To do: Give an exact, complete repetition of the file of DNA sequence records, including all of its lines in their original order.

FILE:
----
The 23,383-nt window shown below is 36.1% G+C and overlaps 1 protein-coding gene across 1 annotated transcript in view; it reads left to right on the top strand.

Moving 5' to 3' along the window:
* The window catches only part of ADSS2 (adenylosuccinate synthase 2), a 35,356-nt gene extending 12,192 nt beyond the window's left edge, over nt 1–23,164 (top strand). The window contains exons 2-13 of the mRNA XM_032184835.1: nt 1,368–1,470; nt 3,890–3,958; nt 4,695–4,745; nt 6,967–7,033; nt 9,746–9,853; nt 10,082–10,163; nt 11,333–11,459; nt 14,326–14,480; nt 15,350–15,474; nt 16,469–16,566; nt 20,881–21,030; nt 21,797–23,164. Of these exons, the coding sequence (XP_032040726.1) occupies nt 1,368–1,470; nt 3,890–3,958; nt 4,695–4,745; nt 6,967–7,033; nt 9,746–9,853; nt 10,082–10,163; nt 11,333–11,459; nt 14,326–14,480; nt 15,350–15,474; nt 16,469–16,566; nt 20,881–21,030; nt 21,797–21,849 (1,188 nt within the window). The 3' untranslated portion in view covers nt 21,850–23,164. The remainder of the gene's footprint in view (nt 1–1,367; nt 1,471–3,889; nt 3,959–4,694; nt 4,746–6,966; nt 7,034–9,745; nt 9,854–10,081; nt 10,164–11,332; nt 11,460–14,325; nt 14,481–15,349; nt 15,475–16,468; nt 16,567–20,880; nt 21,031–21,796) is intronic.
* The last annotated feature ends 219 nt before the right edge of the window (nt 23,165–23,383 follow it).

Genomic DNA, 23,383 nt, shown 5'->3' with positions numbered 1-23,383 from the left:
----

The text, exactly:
The 23,383-nt window shown below is 36.1% G+C and overlaps 1 protein-coding gene across 1 annotated transcript in view; it reads left to right on the top strand.

Moving 5' to 3' along the window:
* The window catches only part of ADSS2 (adenylosuccinate synthase 2), a 35,356-nt gene extending 12,192 nt beyond the window's left edge, over nt 1–23,164 (top strand). The window contains exons 2-13 of the mRNA XM_032184835.1: nt 1,368–1,470; nt 3,890–3,958; nt 4,695–4,745; nt 6,967–7,033; nt 9,746–9,853; nt 10,082–10,163; nt 11,333–11,459; nt 14,326–14,480; nt 15,350–15,474; nt 16,469–16,566; nt 20,881–21,030; nt 21,797–23,164. Of these exons, the coding sequence (XP_032040726.1) occupies nt 1,368–1,470; nt 3,890–3,958; nt 4,695–4,745; nt 6,967–7,033; nt 9,746–9,853; nt 10,082–10,163; nt 11,333–11,459; nt 14,326–14,480; nt 15,350–15,474; nt 16,469–16,566; nt 20,881–21,030; nt 21,797–21,849 (1,188 nt within the window). The 3' untranslated portion in view covers nt 21,850–23,164. The remainder of the gene's footprint in view (nt 1–1,367; nt 1,471–3,889; nt 3,959–4,694; nt 4,746–6,966; nt 7,034–9,745; nt 9,854–10,081; nt 10,164–11,332; nt 11,460–14,325; nt 14,481–15,349; nt 15,475–16,468; nt 16,567–20,880; nt 21,031–21,796) is intronic.
* The last annotated feature ends 219 nt before the right edge of the window (nt 23,165–23,383 follow it).

Genomic DNA, 23,383 nt, shown 5'->3' with positions numbered 1-23,383 from the left: